In a way, fate had given Nick Jenkins time to repent—if indeed he wished to, and for Henry Hawk Mason, fate never allowed him to sober up, to mend his ways. Lulu, she departed the hospital at the end of April, heard what had happened to her son, and swore vengeance. And out on the Hightower plantation, Emma Hightower heard of the incident, and silently, she sore the same oath.

No: 743 (2-21-2011)

The Buxom Woman
(The Ku Klux Klan; Scip, Lulu)(1913/22)

Part Four

In a 1922 letter, the former lover of Henry Hawk Mason, Nick Jenkins, was found, in an old worn-out jacket, kept in a cellar of the city’s library, covering a box of books. It reminisced, “I killed a member of the Mason family, named Henry Hawk, and then tried to rape his nephew and other such things…” It was as if he was going to write a book or try to mend his ways somewhere along life’s winding roads, and just never got to it.

(Summer of 1913) Scip Josh Mason, had turned out to be a wild angry boy (young man), never knowing his real mother Emma Hightower—perhaps there might have been some kind of inkling that she might be, or might have been, a link to his family tree, she was around enough, during his teen years, but it was never said. Now he was older, and Emma thirty some years older than him, she was in her late seventies, Scip was in his early to mid forties. Indeed in those years between his 17th Birthday and his 40th many a black woman and young black men had fallen to his sexual whims, and tastes, if not willingly then victimized. But the startling example of his rage brought him to his last encounter, it was a white woman, a bit buxom, but not unattractive. He ordered her at gun point to come nearer, she was driving a buckboard down the old Ozark Road, and two miles from the city of Ozark, and one back to Shantytown. He had gotten away all those years with only a few slaps across the face for all his sins, his wrongs. It is so true of the criminal mind: he felt, as often criminal feel, he’ll only do it one more time, but that one more time never ends until someone ends it for him—hence, as the old saying goes: if you don’t take control of your own life, and stop such deviant behavior, someone else will, it’s just a matter of time. On the other hand, if he gets caught, he thinks, it’s because he just didn’t do it right, wait until next time, I’ll perfect it. It was the way Scip thought.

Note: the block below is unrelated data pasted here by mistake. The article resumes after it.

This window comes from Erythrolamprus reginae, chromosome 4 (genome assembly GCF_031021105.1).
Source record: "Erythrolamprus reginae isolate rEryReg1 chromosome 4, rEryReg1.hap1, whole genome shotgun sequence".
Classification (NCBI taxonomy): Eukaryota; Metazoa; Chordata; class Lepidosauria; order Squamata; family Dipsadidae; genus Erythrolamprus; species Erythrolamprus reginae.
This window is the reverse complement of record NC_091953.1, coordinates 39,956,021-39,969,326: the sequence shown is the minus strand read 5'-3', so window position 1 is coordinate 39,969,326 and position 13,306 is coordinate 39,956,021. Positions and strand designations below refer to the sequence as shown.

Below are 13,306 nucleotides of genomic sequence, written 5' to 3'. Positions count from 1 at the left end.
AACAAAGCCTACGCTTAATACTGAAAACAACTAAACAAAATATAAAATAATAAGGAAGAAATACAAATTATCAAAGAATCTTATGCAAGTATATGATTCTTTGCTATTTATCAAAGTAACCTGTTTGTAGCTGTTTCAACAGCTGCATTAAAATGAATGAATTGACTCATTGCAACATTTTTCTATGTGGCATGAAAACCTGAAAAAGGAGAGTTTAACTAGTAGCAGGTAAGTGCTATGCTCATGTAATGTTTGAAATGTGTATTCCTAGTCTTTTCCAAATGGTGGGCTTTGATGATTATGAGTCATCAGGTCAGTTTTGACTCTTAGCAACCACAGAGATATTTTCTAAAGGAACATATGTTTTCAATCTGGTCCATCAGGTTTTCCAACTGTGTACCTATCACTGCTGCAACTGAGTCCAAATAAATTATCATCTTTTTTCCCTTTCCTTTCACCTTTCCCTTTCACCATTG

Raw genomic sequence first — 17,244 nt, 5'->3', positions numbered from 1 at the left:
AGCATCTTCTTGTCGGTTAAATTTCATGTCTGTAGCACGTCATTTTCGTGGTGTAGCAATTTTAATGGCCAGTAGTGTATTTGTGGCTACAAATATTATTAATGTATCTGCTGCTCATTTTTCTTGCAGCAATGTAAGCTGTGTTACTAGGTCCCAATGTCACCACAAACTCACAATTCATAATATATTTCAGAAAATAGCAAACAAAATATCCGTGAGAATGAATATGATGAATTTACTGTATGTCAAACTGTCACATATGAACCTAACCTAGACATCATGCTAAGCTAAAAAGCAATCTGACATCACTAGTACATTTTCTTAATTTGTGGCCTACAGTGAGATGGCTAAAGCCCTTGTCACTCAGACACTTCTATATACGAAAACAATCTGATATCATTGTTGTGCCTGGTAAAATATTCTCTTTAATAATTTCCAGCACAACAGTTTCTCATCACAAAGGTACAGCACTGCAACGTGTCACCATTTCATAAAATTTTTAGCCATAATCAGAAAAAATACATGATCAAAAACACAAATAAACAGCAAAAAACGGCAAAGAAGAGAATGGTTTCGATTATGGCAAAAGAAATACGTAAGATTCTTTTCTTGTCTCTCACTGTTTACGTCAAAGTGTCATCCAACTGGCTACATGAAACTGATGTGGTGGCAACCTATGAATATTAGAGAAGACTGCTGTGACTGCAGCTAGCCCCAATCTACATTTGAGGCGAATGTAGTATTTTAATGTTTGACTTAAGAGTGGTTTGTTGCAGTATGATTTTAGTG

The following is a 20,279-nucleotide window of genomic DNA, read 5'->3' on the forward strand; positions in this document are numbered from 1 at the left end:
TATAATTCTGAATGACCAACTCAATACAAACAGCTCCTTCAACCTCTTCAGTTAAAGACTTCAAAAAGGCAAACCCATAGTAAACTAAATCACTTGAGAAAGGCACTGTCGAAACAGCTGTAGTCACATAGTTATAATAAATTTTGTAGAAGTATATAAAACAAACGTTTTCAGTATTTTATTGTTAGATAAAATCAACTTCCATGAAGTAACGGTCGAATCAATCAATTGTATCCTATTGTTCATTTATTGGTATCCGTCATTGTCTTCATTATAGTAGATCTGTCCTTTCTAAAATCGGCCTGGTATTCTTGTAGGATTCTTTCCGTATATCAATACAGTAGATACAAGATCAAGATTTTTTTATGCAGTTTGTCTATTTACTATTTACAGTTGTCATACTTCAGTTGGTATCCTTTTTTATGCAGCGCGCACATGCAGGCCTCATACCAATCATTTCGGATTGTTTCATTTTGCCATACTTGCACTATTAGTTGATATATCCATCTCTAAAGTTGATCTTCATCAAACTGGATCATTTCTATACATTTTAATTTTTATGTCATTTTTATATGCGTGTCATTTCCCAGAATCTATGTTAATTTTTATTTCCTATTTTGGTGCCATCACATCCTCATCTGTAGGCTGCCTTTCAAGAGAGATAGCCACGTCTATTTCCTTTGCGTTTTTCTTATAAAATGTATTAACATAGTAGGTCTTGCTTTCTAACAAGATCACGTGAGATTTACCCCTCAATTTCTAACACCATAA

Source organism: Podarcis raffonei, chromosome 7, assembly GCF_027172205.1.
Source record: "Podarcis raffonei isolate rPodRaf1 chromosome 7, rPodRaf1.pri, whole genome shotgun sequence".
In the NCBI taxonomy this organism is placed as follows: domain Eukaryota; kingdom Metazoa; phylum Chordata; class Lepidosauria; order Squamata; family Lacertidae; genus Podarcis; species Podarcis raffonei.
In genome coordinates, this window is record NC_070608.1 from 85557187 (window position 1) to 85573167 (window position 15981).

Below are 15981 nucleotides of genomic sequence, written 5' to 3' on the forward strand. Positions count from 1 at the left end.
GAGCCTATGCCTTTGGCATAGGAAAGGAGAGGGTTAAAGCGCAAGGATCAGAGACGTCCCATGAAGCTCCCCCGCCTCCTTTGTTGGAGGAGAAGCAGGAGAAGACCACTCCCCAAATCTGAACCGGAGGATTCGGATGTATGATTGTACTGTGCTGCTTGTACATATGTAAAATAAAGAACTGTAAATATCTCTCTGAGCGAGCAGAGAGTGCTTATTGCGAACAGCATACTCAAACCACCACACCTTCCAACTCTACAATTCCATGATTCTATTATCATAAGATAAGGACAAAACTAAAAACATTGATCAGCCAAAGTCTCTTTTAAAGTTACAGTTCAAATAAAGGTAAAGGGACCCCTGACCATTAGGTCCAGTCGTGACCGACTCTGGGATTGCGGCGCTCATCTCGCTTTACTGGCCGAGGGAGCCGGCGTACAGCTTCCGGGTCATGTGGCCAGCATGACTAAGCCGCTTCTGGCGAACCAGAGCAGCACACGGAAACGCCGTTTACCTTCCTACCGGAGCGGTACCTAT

He brought her back into the woods by Stone Bridge, a little ways outside of Shantytown. There he finished his lustful desires, as she refused thereafter, an invitation to watch him make love to a male lover. The woman was in tears.
When the town’s folk in Ozark heard of this incident, horrified by the white woman’s description that he was laughing and clapping his hands as he performed, the offense was too serious for the courts—they felt, thus the Ku Klux Klan came to visit his mother’s home in Shantytown, she now was in her mid to late 80s. They burnt the house down with her in it, and took Scip, who had been drunk for a week, and like they had done to Amos Jackson years past, hung him on a cross, it took three days for Nick to die.

No: 744 (2-21-2011)